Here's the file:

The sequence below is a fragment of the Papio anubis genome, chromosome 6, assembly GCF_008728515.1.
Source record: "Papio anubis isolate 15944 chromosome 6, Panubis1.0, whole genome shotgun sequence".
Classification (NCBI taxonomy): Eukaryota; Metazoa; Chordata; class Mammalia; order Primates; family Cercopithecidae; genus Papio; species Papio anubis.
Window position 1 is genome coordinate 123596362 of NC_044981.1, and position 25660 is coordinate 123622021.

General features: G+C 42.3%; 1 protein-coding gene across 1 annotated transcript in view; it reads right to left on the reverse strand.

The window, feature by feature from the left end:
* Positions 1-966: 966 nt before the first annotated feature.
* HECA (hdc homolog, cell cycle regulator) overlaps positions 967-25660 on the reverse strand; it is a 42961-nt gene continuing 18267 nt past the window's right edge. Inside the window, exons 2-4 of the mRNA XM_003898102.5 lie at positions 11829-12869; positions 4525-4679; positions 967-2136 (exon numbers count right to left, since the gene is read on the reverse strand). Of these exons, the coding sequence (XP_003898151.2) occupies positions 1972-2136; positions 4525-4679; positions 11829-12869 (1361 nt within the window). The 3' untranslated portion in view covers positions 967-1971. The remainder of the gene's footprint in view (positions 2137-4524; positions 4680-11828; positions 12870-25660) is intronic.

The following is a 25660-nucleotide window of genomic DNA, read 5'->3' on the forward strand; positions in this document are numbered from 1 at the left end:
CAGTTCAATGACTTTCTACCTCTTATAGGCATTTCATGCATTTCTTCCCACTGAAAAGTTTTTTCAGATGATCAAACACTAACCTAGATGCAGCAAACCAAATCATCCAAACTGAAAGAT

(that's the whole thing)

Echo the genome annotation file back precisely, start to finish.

The sequence below is a fragment of the Papio anubis genome, chromosome 6, assembly GCF_008728515.1.
Source record: "Papio anubis isolate 15944 chromosome 6, Panubis1.0, whole genome shotgun sequence".
Classification (NCBI taxonomy): Eukaryota; Metazoa; Chordata; class Mammalia; order Primates; family Cercopithecidae; genus Papio; species Papio anubis.
Window position 1 is genome coordinate 123596362 of NC_044981.1, and position 25660 is coordinate 123622021.

General features: G+C 42.3%; 1 protein-coding gene across 1 annotated transcript in view; it reads right to left on the reverse strand.

The window, feature by feature from the left end:
* Positions 1-966: 966 nt before the first annotated feature.
* HECA (hdc homolog, cell cycle regulator) overlaps positions 967-25660 on the reverse strand; it is a 42961-nt gene continuing 18267 nt past the window's right edge. Inside the window, exons 2-4 of the mRNA XM_003898102.5 lie at positions 11829-12869; positions 4525-4679; positions 967-2136 (exon numbers count right to left, since the gene is read on the reverse strand). Of these exons, the coding sequence (XP_003898151.2) occupies positions 1972-2136; positions 4525-4679; positions 11829-12869 (1361 nt within the window). The 3' untranslated portion in view covers positions 967-1971. The remainder of the gene's footprint in view (positions 2137-4524; positions 4680-11828; positions 12870-25660) is intronic.

The following is a 25660-nucleotide window of genomic DNA, read 5'->3' on the forward strand; positions in this document are numbered from 1 at the left end:
CAGTTCAATGACTTTCTACCTCTTATAGGCATTTCATGCATTTCTTCCCACTGAAAAGTTTTTTCAGATGATCAAACACTAACCTAGATGCAGCAAACCAAATCATCCAAACTGAAAGAT